2020 ended with a number of important new COVID-19 relief measures from the federal and New York State governments. One of the most significant for our clients is the COVID-19 Emergency Eviction and Foreclosure Prevention Act of 2020. The Act will protect many tenants from eviction before May 1, 2021. A brief summary of some of the provisions of the Act follows. Please join us for our January 25, Legal Support Center for Advocates presentation to learn more about the Act.
The Act's eviction-related provisions allow tenants to complete a Hardship Declaration to alert their landlords and the courts that they are experiencing financial hardship or that moving during the pandemic would create a significant health risk. If a tenant has completed this Declaration and sent a copy to their landlord, an eviction proceeding cannot go forward against the tenant until May 1, 2021, unless the landlord claims the tenant is engaging in serious nuisance behavior. A court would ultimately need to decide if the nuisance behavior exception applies.
Tenants may complete the Declaration even if they are current on their rent if they are unable to afford the cost of moving or if moving would present a health risk. Financial hardship includes loss of income during the pandemic, as well as increased household expenses related to COVID-19. People over 65, those with disabilities and underlying health conditions, including people who are immunocompromised, may face a health risk if forced to move during the pandemic.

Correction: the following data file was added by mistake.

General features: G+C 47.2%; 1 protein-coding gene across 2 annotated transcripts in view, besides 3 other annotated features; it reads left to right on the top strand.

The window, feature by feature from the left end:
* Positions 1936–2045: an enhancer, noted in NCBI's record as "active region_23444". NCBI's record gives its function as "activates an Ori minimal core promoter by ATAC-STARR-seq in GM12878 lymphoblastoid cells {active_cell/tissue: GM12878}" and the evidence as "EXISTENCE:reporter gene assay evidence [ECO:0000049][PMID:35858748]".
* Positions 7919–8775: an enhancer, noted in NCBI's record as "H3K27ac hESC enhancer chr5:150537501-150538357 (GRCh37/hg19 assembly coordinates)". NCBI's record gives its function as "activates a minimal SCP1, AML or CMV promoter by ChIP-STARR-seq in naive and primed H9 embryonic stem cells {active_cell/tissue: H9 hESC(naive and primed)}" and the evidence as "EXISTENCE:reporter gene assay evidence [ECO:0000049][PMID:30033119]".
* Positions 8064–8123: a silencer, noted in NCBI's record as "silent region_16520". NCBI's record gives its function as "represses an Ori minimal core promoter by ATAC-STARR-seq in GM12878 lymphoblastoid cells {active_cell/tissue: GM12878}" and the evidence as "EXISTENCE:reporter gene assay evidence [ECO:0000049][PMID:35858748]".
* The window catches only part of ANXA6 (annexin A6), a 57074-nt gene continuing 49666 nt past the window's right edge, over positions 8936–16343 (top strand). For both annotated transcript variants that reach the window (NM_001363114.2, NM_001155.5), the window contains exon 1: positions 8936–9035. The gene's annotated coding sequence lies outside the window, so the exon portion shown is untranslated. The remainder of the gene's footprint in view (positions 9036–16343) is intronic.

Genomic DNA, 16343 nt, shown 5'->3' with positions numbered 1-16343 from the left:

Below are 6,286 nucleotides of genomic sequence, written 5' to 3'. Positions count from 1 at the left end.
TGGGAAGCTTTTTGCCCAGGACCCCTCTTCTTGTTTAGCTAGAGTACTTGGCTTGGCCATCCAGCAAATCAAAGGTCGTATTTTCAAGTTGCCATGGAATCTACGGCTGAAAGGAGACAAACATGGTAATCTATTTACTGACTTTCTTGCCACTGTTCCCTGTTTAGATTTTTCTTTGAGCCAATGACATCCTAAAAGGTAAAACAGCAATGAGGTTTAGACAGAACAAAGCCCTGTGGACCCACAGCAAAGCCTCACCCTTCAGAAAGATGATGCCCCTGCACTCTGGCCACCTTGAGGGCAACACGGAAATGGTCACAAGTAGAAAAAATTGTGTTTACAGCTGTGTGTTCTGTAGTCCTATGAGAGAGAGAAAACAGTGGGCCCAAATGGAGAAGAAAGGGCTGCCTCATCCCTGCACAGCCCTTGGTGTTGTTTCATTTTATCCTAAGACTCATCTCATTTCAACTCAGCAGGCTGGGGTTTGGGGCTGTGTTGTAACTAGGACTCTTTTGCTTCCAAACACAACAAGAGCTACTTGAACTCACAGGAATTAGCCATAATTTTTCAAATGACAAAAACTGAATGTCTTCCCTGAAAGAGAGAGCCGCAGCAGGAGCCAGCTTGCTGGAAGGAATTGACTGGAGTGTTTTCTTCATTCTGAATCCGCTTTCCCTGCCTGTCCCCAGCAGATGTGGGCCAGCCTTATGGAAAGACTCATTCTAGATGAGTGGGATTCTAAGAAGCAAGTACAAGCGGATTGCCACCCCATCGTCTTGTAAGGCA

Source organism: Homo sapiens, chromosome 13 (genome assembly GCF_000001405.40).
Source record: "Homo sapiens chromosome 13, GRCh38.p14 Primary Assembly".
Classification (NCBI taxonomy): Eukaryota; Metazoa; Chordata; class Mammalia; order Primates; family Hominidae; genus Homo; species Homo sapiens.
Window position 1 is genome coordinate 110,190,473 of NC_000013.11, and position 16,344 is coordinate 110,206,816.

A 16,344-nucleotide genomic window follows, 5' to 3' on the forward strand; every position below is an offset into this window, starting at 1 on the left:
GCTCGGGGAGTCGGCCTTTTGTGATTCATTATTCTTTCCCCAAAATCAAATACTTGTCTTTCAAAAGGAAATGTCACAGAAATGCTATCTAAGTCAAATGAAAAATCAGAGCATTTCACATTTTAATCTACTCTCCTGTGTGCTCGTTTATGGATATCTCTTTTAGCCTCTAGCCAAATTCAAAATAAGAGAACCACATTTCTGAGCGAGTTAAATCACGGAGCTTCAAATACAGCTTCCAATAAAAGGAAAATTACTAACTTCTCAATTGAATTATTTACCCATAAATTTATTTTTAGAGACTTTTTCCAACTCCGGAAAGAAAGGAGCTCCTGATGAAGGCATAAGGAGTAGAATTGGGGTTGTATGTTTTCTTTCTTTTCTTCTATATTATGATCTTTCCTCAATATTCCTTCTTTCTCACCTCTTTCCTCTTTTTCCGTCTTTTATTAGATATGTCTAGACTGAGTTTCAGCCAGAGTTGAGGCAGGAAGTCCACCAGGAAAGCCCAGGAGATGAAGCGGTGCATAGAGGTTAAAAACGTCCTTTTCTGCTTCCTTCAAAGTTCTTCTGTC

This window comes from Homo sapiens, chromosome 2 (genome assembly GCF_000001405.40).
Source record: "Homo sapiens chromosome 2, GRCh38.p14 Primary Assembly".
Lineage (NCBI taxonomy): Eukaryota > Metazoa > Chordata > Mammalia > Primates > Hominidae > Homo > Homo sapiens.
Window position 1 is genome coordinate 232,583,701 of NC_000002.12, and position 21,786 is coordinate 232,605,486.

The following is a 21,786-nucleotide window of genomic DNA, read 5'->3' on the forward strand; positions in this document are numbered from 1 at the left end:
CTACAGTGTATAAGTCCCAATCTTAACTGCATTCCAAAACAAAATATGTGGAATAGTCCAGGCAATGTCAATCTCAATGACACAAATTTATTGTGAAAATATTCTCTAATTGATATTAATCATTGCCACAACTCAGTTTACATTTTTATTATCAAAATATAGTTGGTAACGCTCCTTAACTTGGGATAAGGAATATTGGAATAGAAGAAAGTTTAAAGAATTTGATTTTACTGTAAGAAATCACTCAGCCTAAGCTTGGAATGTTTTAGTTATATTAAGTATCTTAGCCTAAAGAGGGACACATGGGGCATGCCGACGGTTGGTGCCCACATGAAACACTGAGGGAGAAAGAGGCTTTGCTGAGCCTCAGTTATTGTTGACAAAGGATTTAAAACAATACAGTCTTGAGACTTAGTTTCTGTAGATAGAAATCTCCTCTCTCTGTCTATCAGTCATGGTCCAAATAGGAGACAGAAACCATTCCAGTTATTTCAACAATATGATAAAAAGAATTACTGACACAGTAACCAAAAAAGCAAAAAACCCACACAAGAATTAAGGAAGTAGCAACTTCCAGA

Landlords are required to provide the Hardship Declaration to their tenants several times before starting a new eviction proceeding. They are also required to give their tenants a mailing address and email address to return the Hardship Declaration. If an eviction case was already started, a tenant should also send a copy of the Declaration to the Court.
Eviction proceedings pending as of December 28, 2020 will be stayed until February 26, 2021. New eviction proceedings filed between December 28, 2020 and January 27, 2021 will also be stayed for 60 days from filing to give tenants time to complete the Hardship Declaration and seek legal help.
The new law also protects people whose eviction proceedings were further along in December 2020, including if a warrant of eviction or default judgment was already issued. Evictions should not be carried out without a new court conference between the parties, even in cases where the eviction was based on the tenant's alleged nuisance behavior. Tenants may ask the court to vacate default judgments entered before December 28, 2020. People who believe that a default judgment may have been entered against them should contact our office for guidance on how the new law applies to them.
Nassau Suffolk Law Services is available to advise clients about the new moratorium or to help clients complete the Hardship Declaration. While the Declarations are straightforward, standardized forms, they are important legal documents. We recommend that everyone seek legal advice before completing the Hardship Declaration.
Have additional questions?
Visit our Website for an updated FAQ for renters, including information on other pandemic-related protections